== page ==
Ward 2 has a New Councilmember: Last weekend I joined several of my colleagues as Brook Pinto was sworn-in as the new Ward 2 Councilmember. She won the Special Election in Ward 2 to immediately fill the seat left by Jack Evans. I was glad to welcome Councilmember Pinto to the Council and I look forward to working with her immediately as we finalize the FY21 Budget this month. Photos borrowed from Council of DC's official Twitter account

Free Student/Kid Meal Sites As Of June 1: Click here to see the updated list of school meals being provided over the summer here. As the city transitions to the summer meal program, many new Rec Center feeding sites have been added. Use this handy mapping tool to find the site nearest you.

If Your Child Receives a Free School Meal, There's Extra Help For You: During the pandemic, families with one or more children receiving free or reduced-price meals through the National School Lunch Program, you can sign-up here for extra support with food during the pandemic. Learn more and enroll with DC's Department of Human Services, and share this information in your neighborhood.

Extra Rental Assistance Available: If you are behind in your rent, there might be support available. Additional funding from the federal government will be available to assist District residents. More information here.

Here's Who To Support Financially or By Volunteering: At this point, we've been living physical distancing for more than 100 days. The initial burn to do something may have faded, but these organizations are still doing great work to help our neighbors and they're worth your support. If you find yourself with a lot of time and you are healthy and able to volunteer, these are groups that can put you to work. I cannot emphasize enough, however, that if you are not feeling well at all, please do not volunteer. And if you are fortunate enough to be in a position to make donations, these are organizations helping put food on the table and meet other needs for your neighbors right here in Ward 6 and across the District:

  • Table Church DC (via Ward 6 neighbors): Started by Ward 6 neighbor Allison McGill, this is a great effort pairing volunteers with residents who need help with a range of needs, including just someone to run to the store for them.

  • Ward 6 Mutual Aid Network: Started by Ward 6 neighbor Maurice Cook and Serve Your City, this is a group collecting and redistributing food and other essential items for neighbors. 

  • World Central KitchenChef José Andres' nonprofit kitchen has set up shop at Nationals Park and has been serving up hundreds of meals to Ward 6 seniors. If you can chip in to keep their work going, know it is helping your neighbors.

  • DC Medical Reserve Corps: Organized by the DC Government, here's a way to help out as our medical response scales up.

  • DC Public Schools: In need of volunteers to help keep running their many meal sites for kids in DC during school closures! Please fill out the linked survey.

  • Capital Area Food Bank: In critical need of volunteers to help sort and pack food in their warehouse and assist at their offsite food distributions.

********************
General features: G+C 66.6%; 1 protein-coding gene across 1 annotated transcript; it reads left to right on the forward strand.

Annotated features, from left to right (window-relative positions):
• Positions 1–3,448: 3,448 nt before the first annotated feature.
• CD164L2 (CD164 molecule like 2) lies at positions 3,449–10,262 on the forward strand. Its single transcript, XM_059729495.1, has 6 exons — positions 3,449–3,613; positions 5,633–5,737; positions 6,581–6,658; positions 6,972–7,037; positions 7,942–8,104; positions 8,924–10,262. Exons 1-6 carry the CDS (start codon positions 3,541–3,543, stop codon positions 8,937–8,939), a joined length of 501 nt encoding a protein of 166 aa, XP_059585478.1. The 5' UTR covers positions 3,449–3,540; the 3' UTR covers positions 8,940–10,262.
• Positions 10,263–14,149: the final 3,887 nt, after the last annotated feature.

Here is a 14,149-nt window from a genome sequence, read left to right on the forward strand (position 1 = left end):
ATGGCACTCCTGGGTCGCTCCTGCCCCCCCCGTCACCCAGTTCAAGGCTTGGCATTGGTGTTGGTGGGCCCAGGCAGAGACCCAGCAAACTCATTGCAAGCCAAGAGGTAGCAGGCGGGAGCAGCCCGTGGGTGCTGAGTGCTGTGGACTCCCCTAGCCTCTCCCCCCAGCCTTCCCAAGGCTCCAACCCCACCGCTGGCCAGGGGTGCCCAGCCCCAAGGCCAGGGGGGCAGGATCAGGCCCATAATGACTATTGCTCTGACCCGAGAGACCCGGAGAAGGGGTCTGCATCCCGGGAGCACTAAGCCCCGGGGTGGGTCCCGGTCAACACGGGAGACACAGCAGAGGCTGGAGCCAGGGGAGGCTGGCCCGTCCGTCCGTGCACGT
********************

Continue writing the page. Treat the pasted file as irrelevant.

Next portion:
• Food and Friends DC: In urgent need of extra volunteers throughout the coming weeks. There are two volunteer opportunities, food preparation and packaging and meal and grocery delivery.

  • Food Rescue US: Volunteers with vehicles needed to pick up and deliver food from businesses to DC residents in need.

  • Grace’s Table: Looking for volunteers to help feed the homeless each Saturday.

  • Martha’s Table: Volunteers needed to help prepare and bag food for their emergency food sites across the city.

  • We Are Family: Volunteer to deliver groceries to seniors. 

  • Food for All DC: Volunteer to drive groceries to seniors, immunocompromised, and other DC neighbors who are homebound. Volunteer here.

  • Aunt Bertha: Aunt Bertha’s network connects people seeking help and verified social care providers that serve them by zip code. Contact your local shelter to see what help and/or items may be needed.

Free diapers: 

Free groceries for residents: 

  • Ten DC School Sites Distributing Free Groceries Each Week: I mentioned this above, but sharing here as well. Ten DCPS meal locations are now distributing groceries as well as student meals. Every Monday is Eastern High School's day to distribute in Ward.

  • Martha's Table: Daily grocery distribution at 2nd and H Street, from 5:15-5:45 pm. Donate here to support their work: https://marthastable.networkforgood.com/projects/95536-martha-s-table-martha-s-table-expanded-programs-covid-19 

  • Capital Area Food Bank: Behind many good nonprofits is the CAFB, supplying many groceries from bulk purchasing to food pantries across the region. Help them today: https://www.capitalareafoodbank.org/donate/

  • Father McKenna Center Grocery Pantry Now Open: One of the programs partnering with the Capital Area Food Bank is the Father McKenna Center at 900 North Capitol St., NW. Information on how to support or receive groceries here.

  • H Street Food Drive for Ward 5-6 Neighbors: Contactless food/groceries available for neighbors who need some extra assistance. They also offer contactless food delivery for anyone in the area that needs it, especially elderly, single parents, those with special needs. Drop off or Send Non-Perishable Food Deliveries To: @maketto1351 | Attention: H ST. NE FOOD DRIVE | 1351 H ST. NE, Washington, D.C. 20002. Send all monetary donations To: PayPal: PayPal.me/CHRiSCARDi | Venmo: @ChrisCardi
    • Pick up at Maketto: 1351 H Street, NE
      Monday – Saturday: 7:30am – 9:30pm
      Sunday: 7:30am -5pm
    • If in need of delivery assistance text 202-681-3532

Ward 2 Has a New Councilmember: Last Saturday, I joined the Council’s newest member, Brooke Pinto, as she was sworn in. The voters of Ward 2 elected her to serve out the remainder of former Councilmember Jack Evans’ term and I’m looking forward to working with her as we seek to lead the city through this challenging times.

Thanks as always and I hope you have a wonderful holiday weekend!